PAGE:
Permanent Exhibits

Faces of Mobile

For over three centuries, people have come to Mobile. Many came seeking new opportunities, a fresh start, or a better life. Others came because they were forced. They were immigrants, political refugees, artists, merchants, builders, teachers, and slaves. These men and women made Mobile the city that it is today. They were pioneers.


CSS Alabama Cannon

From the entrance to Old Ways, New Days, visitors can get an upclose glimpse of Confederate Naval history in a 700 square foot gallery with a particularly heavy centerpiece: one of the original eight cannons from Civil War commerce raider ship CSS ALABAMA.

Having been captained by Mobile's Admiral Raphael Semmes, the Alabama sank in about 200 feet of water off of Cherbourg, France, after an engagement with the Union's USS Kearsage in 1864. The deck gun is approximately 10 feet long and weighs 5,000 pounds (2.5 tons).


The Mary Jane Slaton Inge Gallery

Visit The Mary Jane Slaton Inge Gallery, our new permanent exhibit displaying some of the finer things of life in Old Mobile. The gallery is named for one of our longtime volunteers and friends, Mary Jane Slaton Inge, who was a lifelong resident of the Port City. 

The exhibit includes some of the History Museum's finest pieces, including Boehm porcelain, Baccarat crystal, Limoges china, souvenirs from several of Mobile's oldest mystic societies, sculptures, paintings, and other decorative arts. A portrait of Inge by local artist Susan Downing-White now hangs outside of the exhibit.


The Friedman Miniature House Gallery

When Aaron Friedman sold his business in the late 1970s, he began looking for “something to do” in his spare time. His daughter-in-law suggested that he “build a dollhouse” for his oldest granddaughter. That project took on a life of its own that occupied a significant portion of the last 20 years of Aaron’s life.

Ultimately, Aaron built the eight magnificent miniature houses that are now located at the History Museum of Mobile – one for each of his granddaughters and one for his wife, Sarah. Each house is built to exacting one-inch-to-one-foot scale and took a year or more to plan and build. For two of the houses, Friedman copied actual houses in Mobile (the “Tacon-Tissington-Barfield” and “McGowin-Creary” houses on Government Street).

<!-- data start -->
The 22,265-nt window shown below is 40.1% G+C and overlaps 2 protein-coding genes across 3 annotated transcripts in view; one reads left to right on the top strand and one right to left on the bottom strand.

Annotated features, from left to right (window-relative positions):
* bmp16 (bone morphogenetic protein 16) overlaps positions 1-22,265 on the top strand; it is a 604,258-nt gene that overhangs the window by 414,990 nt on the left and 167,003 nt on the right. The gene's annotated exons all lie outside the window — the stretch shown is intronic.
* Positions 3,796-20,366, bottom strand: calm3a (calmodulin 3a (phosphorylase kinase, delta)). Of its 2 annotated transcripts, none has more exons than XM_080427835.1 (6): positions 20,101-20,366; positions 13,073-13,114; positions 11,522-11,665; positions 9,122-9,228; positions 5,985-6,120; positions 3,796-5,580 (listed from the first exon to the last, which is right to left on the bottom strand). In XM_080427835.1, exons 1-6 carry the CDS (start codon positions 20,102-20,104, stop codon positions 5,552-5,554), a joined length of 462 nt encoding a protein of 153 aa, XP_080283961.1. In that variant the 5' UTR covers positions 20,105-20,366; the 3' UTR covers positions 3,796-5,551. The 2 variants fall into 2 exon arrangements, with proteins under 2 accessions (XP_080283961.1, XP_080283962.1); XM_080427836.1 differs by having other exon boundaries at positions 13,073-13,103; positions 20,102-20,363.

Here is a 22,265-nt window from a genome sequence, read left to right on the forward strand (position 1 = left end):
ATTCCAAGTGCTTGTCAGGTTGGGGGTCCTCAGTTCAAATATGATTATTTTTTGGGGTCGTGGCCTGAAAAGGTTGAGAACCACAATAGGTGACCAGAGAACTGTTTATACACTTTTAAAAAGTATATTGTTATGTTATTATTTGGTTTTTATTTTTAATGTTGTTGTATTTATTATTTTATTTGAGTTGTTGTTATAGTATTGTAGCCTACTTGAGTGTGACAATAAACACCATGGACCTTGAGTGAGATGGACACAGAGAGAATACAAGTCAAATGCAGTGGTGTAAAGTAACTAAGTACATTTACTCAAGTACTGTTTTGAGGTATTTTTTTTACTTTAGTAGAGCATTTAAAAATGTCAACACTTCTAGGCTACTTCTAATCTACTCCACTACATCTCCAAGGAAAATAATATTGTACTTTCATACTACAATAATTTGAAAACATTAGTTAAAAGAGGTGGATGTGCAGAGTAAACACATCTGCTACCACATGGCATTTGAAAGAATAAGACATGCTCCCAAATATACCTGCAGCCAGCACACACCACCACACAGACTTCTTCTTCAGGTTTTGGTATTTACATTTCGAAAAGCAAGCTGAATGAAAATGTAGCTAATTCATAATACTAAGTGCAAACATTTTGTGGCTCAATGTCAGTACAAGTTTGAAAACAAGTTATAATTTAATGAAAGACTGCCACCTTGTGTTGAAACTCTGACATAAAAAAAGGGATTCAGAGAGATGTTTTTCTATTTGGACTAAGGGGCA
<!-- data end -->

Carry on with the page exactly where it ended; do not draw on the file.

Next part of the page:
Architectural details are impressive in their detail. Each house has siding made of real wood, real fired bricks, or hand-cast stone tiles; a roof made asphalt or clay tile shingles or metal panels, doors and windows that open and close, and a working electrical system for the tiny lamps and chandeliers, all of which light up.

Aaron and Sarah collaborated to plan, furnish, and decorate the interior design of each house. The décor of rooms is always in the style of the house, ranging from ornate wallpapers and fabrics and massive furniture in the Victorian era house to contemporary colors in the modern homes.

It’s hard to believe the tiny accessories that one might find when looking closely. There are china table settings in the dining room, canned and boxed foods in kitchen cabinets, fresh fruits and vegetables sitting out on a butcher block, potted plants and handmade flower arrangements, tiny figurines and cloisonné vases, and elegant artwork hanging on the walls. But it’s the small touches that give the homey, “lived in” atmosphere to each of Friedman’s miniature houses: a pair of eyeglasses left casually atop a book, actual family portraits, newspapers, magazines, and books sitting on bedside tables, stuffed toys strewn on the nursery floor, bedroom slippers at the foot of the bed, and monogrammed towels in the bathroom. As a final touch, each house features a photo of the “owner” over the fireplace or on a bedroom dresser. Can you find the photo in each house?

Sarah Friedman made the petit point rugs found in each house, numerous needlepoint and cross-stitch pillows, chair cushions, and wall hangings, as well as other interior details such as the luxurious, fluffy towels for the bathrooms. A family friend, Pearl Brook, made many of the window treatments, bedspreads, and other details found throughout each of the eight houses.


Walls and Halls

As you walk to your exhibit gallery destination, please view the items on display from our collection in the halls and on the walls. Furniture, antique silver and artwork are among some of the artifacts on display.


Old Ways New Days Part I

This exhibit takes you back in time to Mobile’s first inhabitants, the Native Americans. As you embark on your journey back to the present time you will learn about Mobile’s fascinating 300 year history which includes Colonial era, Slavery, WWII, the Civil Rights movement in Mobile, and more.


Old Ways New Days Part II

This exhibit explores Mobile’s history using topical themes that are interesting to everyone. Interactive exhibits are interspersed with exciting artifacts that tell the stories of Mobile’s disasters, diversity, recreational activities, local industry and much more.